So, ever since that sultry February morning back in 1929, people the world over from Mali to Mozambique have celebrated St. Valentine’s day in honour of those who have fallen while fighting for their freedom in the noble calling of S&M. Nowadays, though, there’s a bit more emphasis placed on the soft and fuzzy staid strait-laced chocolate hearts and red roses and pink lace monogamy stuff. It’s a romanticized view of romance, as it were. And while it may seem commendable to celebrate the state of being in a relationship, there is a less-acknowledged, darker side to the day: being alone is devalued, even denigrated. People who are unlucky in love, who just can’t find someone who will love them back, who are fundamentally unlovable or who are just plain losers — all these weird, despicable pariahs are somehow made to feel like outsiders. On this day, the constant parading, promenading, and public-sexing about of people happily in new love, or agonizingly in any other state of relationship, can make the loneliness of the lonely and the emptiness of the empty even more acute. That’s quite a bummer for them.

But back to more important matters. On this Valentine’s Day — a day becoming more and more commercialized by the year — remember that you needn’t spend, you needn’t even have worldly riches to show your love to your lover. Do you remember the tale of the pauper and the waif? Allow me to recount. There once was a young couple in love — he, a pauper; she, a waif. Neither of the two had a penny to their names. But oh, how they loved each other! And he knew how deep was her secret desire for a simple golden ring; she knew how he furtively dreamed of owning The Clapper. But poor as little churchrodents, what were they to do? Valentine’s Day came, and still, both were destitute as doornails. But love triumphed: he gave her ringworm, while she gave him the clap. And they lived… ever after, until their deaths. The point of the story is: to truly show your love, sometimes you have to improvise a bit. It goes without saying, though, if you’re not poor, you can show your love with flair and style, and without being forced to make gauche compromises.

The obesity epidemic: a massive problem

There’s a lot of talk about the so-called ‘obesity epidemic’, but not much understanding of its implications. While much lip service is paid to the problem, the troubling fact is that no one really takes it seriously enough. Consider this: as obesity rates climb, the overall mass of the Earth is also increasing, causing the Earth’s orbit to enlarge dangerously. If current trends continue, the Earth will be flung out of the solar system by 2015 and all earthly life will die a catastrophic, fiery death in a delicious supernova-collision/confit/flambé/grease-fire-type incident. Clearly, the challenges the obesity epidemic poses are substantial — the sheer scope and immensity of the problem are of a proportion we can scarcely get our arms around. We must all work together to share the ponderous, hefty load. Obesity has become a widespread problem of not just enormous and gargantuan proportions, but even astronomical and cosmic proportions. It looms over us, threatening to crush us under its monstrous, overwhelming expanse. It’s indescribably huge! If we don’t do something about it now, it will eat us alive! This is heavy stuff. Certainly, we’ve got a lot to chew on.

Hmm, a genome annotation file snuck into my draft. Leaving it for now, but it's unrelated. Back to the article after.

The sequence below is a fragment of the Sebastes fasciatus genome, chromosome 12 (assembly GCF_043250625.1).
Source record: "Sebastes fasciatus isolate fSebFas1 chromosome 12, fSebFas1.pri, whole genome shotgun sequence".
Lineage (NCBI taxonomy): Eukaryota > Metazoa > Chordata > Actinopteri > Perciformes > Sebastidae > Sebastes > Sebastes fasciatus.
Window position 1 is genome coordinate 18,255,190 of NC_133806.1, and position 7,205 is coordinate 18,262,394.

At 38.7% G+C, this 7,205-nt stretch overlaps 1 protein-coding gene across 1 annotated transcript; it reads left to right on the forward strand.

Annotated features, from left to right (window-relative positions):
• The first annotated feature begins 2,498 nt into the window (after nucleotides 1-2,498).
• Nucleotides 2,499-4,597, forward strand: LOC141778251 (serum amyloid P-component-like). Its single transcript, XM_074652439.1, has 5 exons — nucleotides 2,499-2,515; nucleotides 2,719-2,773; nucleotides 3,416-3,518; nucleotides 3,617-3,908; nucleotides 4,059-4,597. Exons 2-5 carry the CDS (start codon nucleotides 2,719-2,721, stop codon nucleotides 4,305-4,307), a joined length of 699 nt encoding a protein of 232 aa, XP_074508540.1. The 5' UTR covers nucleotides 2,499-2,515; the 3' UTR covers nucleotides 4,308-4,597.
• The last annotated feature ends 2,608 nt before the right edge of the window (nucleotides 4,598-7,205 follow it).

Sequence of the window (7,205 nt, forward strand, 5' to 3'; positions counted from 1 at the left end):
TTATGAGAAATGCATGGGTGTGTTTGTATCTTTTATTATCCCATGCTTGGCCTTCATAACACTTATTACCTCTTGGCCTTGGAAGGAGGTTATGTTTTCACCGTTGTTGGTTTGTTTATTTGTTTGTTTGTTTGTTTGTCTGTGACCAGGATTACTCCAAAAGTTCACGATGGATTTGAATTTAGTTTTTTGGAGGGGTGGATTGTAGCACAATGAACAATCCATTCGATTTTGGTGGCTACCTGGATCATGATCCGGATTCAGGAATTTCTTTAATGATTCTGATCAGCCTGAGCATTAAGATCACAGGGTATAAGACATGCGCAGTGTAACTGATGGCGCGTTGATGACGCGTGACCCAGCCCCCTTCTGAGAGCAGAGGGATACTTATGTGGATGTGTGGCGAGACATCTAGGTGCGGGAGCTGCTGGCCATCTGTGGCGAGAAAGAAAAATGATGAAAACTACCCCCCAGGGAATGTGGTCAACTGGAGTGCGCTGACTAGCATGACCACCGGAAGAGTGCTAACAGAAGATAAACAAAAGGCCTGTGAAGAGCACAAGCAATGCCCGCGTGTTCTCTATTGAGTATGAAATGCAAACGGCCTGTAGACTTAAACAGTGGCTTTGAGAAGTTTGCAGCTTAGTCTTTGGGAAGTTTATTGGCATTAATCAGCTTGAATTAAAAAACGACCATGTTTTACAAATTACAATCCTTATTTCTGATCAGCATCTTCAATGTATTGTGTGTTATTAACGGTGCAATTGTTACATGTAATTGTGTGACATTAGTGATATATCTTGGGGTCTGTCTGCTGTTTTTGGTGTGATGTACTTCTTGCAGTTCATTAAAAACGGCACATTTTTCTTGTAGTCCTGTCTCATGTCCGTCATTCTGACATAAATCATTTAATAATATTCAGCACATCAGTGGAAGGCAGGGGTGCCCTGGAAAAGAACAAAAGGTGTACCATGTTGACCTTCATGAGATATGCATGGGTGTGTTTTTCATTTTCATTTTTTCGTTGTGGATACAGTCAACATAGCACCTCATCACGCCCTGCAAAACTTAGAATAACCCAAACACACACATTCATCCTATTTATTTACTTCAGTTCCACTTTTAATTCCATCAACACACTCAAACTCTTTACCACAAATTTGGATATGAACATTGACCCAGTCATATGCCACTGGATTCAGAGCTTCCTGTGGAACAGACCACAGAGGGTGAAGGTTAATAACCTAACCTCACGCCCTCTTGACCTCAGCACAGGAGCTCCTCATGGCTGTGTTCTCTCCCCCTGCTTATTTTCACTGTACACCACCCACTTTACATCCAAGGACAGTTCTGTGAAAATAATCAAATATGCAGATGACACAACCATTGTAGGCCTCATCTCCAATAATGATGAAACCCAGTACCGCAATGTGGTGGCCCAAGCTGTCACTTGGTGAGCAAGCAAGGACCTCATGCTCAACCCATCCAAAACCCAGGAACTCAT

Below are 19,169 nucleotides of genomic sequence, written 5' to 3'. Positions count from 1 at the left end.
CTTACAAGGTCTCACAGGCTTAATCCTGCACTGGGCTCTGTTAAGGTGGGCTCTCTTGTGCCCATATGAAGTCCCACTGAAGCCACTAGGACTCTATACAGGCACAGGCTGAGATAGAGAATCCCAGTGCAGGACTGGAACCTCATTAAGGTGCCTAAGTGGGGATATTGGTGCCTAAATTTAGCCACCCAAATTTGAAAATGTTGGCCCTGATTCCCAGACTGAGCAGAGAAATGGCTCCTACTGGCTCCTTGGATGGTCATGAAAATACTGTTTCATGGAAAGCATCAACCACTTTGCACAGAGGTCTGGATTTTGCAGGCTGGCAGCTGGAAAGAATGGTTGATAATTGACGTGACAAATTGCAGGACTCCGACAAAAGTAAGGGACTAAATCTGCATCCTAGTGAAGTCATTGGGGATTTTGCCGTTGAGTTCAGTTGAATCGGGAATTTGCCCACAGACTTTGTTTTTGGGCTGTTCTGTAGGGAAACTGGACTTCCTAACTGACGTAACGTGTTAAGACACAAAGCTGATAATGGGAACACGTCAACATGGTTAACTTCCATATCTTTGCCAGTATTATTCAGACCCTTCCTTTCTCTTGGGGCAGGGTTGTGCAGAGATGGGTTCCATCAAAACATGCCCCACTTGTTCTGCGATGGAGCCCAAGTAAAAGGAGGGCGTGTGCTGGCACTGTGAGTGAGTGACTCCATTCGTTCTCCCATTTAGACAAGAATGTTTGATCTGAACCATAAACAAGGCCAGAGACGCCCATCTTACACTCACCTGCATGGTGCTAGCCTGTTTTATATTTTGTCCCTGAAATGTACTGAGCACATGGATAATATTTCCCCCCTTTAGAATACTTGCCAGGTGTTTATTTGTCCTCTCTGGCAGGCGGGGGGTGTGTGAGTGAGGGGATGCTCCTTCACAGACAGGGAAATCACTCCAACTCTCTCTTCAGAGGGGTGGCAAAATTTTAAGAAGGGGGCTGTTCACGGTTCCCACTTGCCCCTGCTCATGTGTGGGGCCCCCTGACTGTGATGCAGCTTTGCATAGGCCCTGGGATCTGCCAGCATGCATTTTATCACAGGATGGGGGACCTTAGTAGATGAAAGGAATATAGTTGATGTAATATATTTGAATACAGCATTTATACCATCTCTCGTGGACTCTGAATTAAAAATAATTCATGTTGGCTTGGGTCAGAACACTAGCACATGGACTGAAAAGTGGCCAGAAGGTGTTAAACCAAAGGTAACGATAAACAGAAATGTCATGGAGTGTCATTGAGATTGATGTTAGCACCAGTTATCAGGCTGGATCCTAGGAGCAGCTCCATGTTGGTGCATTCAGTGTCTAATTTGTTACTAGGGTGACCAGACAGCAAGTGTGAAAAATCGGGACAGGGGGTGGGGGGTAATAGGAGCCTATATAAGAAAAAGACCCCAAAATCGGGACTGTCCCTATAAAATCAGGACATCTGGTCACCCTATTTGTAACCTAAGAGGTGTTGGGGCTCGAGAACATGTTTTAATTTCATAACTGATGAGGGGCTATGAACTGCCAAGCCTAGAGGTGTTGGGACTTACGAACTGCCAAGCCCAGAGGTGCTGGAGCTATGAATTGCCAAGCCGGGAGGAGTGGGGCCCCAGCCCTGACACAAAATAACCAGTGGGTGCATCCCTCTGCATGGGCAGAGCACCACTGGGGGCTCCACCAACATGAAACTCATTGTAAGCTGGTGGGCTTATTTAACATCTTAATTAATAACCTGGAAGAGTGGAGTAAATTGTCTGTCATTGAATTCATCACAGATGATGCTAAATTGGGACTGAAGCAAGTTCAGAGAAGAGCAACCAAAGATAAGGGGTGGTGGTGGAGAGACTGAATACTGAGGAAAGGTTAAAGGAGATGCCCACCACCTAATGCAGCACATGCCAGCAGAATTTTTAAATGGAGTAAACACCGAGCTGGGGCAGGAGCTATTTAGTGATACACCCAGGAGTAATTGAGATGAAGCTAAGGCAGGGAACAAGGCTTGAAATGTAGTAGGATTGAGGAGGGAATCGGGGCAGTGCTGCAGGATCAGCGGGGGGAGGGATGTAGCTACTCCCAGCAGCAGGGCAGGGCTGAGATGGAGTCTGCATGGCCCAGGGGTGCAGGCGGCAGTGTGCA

That said, it’s of no help to anyone to make light of this issue. This is a very weighty subject, and we should treat it with the requisite gravitas. Hey, that’s interesting — I just noticed that that word is kind of like ‘gravity’ and ‘ass’ put together.

Top ten reasons this title is misleading

For countless millenia, bloggers have been mercilessly caricatured as slobs who write while “sitting at home in their underwear”. This facile criticism is well-deserved. After all, authors as revered as Victor Hugo and Ernest Hemingway clearly demonstrated in their writing practices the value of completely eschewing underwear — as many of us are painfully aware, uncompletely eschewed underwear is poorly digested and can bung up the digestive tract. The decadent bloggers of the modern era could do well to cast off their sinful underpants and adopt the virtuous, pure nudity of these famously chaste novelists. But I don’t claim to be any better than the average blogger — I’m still working my way up to that lofty, upright pinnacle of nudity. Currently, I’m flip-flopping around between moderately and severely nude conditions. My sincere pledge to you is to go completely nude as soon as possible, but I can only do so with your support! I’ll be selecting nubile maidens who can provide this support in a secure yet comfortable manner, avoiding any binding or bunching.